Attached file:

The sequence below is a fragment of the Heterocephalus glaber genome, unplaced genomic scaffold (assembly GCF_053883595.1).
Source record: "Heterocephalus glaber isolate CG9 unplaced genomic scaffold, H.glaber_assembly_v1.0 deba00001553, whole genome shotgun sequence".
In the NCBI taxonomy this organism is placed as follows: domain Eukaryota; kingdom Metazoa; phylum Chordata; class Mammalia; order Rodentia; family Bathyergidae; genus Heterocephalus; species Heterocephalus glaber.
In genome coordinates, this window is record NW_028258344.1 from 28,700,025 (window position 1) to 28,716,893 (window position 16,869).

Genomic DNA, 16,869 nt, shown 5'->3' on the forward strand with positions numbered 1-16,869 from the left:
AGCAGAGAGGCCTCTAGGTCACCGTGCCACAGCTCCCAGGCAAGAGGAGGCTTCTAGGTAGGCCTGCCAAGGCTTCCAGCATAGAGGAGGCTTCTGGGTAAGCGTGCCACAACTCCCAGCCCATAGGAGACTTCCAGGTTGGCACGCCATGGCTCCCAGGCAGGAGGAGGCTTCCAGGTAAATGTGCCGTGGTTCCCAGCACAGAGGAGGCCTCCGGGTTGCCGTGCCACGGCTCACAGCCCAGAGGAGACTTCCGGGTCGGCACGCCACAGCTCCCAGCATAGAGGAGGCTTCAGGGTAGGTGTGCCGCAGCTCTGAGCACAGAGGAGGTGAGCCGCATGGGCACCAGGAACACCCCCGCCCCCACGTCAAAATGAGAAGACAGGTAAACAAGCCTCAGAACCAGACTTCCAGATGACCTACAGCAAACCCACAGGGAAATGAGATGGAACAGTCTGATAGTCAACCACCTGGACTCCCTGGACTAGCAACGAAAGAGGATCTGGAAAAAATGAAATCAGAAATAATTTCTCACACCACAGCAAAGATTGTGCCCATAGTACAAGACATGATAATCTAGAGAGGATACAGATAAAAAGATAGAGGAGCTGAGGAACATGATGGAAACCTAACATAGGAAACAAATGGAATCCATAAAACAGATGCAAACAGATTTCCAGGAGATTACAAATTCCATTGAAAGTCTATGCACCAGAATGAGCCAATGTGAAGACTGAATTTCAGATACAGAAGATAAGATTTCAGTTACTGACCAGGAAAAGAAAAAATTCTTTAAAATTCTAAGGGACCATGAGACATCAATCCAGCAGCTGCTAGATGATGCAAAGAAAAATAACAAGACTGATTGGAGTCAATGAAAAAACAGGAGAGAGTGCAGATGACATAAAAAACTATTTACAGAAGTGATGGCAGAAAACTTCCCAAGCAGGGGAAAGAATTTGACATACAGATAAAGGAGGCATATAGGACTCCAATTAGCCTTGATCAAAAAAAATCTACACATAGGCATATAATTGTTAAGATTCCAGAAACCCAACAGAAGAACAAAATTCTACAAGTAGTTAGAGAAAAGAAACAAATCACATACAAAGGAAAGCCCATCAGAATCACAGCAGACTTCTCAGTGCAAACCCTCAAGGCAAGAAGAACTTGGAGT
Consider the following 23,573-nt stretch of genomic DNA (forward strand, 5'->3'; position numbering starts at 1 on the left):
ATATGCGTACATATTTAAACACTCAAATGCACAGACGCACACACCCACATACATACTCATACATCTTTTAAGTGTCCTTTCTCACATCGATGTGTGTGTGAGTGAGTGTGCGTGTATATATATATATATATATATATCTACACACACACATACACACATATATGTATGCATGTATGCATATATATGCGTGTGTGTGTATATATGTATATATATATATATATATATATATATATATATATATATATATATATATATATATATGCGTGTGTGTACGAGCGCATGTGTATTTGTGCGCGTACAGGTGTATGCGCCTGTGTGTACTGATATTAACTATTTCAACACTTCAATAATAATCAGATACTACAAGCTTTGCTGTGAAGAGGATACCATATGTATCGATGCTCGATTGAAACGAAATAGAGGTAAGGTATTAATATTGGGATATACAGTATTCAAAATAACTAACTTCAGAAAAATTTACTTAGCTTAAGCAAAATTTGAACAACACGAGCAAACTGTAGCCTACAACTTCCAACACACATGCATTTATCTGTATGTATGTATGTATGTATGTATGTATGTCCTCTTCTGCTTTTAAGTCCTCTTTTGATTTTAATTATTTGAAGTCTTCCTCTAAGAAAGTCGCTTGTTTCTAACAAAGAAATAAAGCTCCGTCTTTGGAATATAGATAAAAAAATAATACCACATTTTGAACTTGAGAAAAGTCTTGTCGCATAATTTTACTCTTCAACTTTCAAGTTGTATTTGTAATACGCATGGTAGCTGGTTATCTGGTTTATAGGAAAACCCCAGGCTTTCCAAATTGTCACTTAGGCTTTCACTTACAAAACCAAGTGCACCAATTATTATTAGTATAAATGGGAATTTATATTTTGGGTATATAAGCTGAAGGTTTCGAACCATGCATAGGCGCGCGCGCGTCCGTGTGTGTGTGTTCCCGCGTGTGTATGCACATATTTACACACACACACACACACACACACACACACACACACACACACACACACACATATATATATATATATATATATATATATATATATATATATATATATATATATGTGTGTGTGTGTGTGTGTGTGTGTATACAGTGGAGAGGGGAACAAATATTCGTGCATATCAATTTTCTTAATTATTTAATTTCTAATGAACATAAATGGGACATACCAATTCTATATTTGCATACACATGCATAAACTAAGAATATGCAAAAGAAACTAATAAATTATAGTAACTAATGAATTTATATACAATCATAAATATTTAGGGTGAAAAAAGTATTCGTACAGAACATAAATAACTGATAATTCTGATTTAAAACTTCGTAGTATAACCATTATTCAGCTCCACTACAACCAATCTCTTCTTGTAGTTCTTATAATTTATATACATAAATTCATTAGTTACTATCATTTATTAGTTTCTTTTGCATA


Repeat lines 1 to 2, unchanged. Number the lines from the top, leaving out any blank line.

The sequence below is a fragment of the Heterocephalus glaber genome, unplaced genomic scaffold (assembly GCF_053883595.1).
Source record: "Heterocephalus glaber isolate CG9 unplaced genomic scaffold, H.glaber_assembly_v1.0 deba00001553, whole genome shotgun sequence".